7 Players to Watch at the US PGA

By: | Mon 06 Aug 2018 | Comments


Who is going to lift the Wanamaker Trophy on Sunday at Bellerive? Golfshake's Derek Clements has picked out key names to watch - including one outsider - for the 2018 US PGA Championship.

Dustin Johnson

The world number one missed the cut at The Open at Carnoustie when he attempted to overcome the course and paid the price, but that is the only early exit he has made from 14 events in 2018 and he bounced straight back to claim a third win of the season in the Canadian Open. In 12 completed strokeplay events the former US Open champion's worst finish is a tie for 17th. In anybody’s language, that is impressive form.

Rory McIlroy

McIlroy has won the US PGA twice, although his dramatic victory in the dark at Valhalla in 2014 remains his last major title to date. However, the former world number one finished second in The Open and his game should be suited by the conditions in St Louis. He needs to find the putting touch which fired him to victory at Bay Hill earlier this season. And if he can do so, everybody else should head for home. He putted dreadfully at Carnoustie but ended up two behind the winner.

Rickie Fowler

Fowler is fast becoming the most frustrating player on the planet. How is it possible that somebody who possesses so much talent can keep coming up short so many times? When he came within a whisker of winning The Masters in April many thought it would make a turning point in his career, but his performance at The Open was hugely disappointing. Having played himself into contention, he let one bad hole midway through his second round derail his entire challenge. You begin to get the sense that if he doesn’t land a major soon then he may never will.

Justin Rose

It is hard to believe that Rose’s runner-up finish at Carnoustie was his best at The Open since his debut at Royal Birkdale as a 17-year-old. The Englishman has been in sensational form for well over a year now and it can surely only be a matter of time before he adds a second major to his US Open. The most impressive aspect of his performance at Carnoustie was that, having made the cut by making a birdie on the 18th, he came within two shots of winning the tournament without being at his best.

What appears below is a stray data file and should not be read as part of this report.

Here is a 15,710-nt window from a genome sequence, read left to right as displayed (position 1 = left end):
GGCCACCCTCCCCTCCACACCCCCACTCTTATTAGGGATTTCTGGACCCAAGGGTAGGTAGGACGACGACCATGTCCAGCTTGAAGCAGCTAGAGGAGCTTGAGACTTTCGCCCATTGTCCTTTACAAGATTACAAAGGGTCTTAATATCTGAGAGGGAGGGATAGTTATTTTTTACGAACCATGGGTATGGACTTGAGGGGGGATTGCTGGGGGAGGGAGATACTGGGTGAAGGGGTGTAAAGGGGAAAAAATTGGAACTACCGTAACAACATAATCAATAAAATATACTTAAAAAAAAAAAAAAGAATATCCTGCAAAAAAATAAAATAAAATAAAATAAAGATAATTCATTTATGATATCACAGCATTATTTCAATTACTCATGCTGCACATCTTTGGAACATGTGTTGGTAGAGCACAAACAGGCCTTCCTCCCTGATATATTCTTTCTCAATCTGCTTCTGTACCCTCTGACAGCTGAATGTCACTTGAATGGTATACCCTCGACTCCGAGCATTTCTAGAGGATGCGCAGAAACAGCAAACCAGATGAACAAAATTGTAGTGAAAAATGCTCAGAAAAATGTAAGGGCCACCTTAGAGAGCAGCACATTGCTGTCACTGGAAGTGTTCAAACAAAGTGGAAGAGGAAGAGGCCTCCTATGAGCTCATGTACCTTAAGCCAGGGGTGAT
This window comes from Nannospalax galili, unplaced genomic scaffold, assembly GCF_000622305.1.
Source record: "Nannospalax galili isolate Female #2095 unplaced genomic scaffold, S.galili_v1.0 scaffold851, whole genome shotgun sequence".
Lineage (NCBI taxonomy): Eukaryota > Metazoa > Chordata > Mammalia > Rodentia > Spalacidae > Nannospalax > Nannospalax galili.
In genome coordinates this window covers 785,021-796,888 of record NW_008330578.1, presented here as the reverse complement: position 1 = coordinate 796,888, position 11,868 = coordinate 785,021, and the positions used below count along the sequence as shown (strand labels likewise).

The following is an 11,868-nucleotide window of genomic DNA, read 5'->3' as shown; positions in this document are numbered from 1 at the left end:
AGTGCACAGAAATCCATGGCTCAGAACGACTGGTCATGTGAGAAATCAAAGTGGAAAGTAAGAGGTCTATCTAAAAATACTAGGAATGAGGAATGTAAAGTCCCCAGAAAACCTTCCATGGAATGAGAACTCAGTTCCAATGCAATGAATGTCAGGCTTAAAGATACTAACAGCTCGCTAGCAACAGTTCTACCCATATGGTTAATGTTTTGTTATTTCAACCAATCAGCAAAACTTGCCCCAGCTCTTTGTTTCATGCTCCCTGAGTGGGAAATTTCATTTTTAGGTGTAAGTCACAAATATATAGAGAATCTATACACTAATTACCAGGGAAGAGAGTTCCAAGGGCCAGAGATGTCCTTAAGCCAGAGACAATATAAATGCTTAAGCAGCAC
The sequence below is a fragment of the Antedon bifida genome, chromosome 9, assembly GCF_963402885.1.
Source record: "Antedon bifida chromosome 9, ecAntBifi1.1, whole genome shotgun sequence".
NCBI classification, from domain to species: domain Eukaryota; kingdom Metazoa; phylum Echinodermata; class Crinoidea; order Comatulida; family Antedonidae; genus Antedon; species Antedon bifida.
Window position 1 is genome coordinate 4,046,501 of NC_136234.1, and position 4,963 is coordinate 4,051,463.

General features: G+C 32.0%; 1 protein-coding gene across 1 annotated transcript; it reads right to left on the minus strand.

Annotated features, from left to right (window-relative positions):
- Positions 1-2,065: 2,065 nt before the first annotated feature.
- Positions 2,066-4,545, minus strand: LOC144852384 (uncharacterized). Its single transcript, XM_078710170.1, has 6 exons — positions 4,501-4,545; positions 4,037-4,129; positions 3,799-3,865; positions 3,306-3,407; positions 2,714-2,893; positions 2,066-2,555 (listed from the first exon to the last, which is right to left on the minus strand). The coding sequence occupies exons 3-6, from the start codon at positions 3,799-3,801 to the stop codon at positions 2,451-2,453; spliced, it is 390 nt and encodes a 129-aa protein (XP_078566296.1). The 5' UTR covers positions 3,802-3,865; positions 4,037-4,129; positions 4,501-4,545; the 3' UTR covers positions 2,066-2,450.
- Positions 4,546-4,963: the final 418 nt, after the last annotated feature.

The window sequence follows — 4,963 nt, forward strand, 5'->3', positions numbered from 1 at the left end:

Francesco Molinari

Molinari's tie for second in last year's US PGA went largely unnoticed despite a brilliant second round of 64, the Italian eventually finishing alongside Patrick Reed and Louis Oosthuizen, two shots behind Thomas. It was the moment that the little Italian finally started to believe in himself. Since missing the cut at the Players Championship, Molinari's form has been reminiscent of Tiger Woods in his prime - first, second, 25th, first, second, first. He crowned it all with that amazing victory at the Open, making him the first Italian to win a major.

Brooks Koepka

The double US Open champion has also compiled a consistent record in the other majors, his tie for 39th in The Open marking the first major since the 2016 Masters that he had not finished 13th or better. The big-hitting American has also been 15th or better in the past four US PGA Championships, including top fives at Whistling Straits (2015) and Baltusrol (2016). There are many who believe that Koepka is just a bomber - nobody wins the US Open twice unless they also possess a masterful short game. And Koepka does, in spades.

Tony Finau

Speaking of bombers, not many people would believe that Finau is the only player to have finished in the top 10 in all three of the season’s majors to date. He was 10th at the Masters despite injuring his ankle in the par-three contest, fifth in the US Open and ninth in The Open. He is a hugely underrated player who is surely on the verge of making his Ryder Cup debut for the United States, and it would be no surprise if he were to land his first major.

AND A DARK HORSE TO FOLLOW…

Daniel Berger is an outsider with the bookies. The American has not had the best of seasons, but he is a fabulous young player who has every shot in the book. He would be the first to admit that inconsistency is his biggest problem but when he is at his best he is easily as good as the likes of Jordan Spieth and Justin Thomas.


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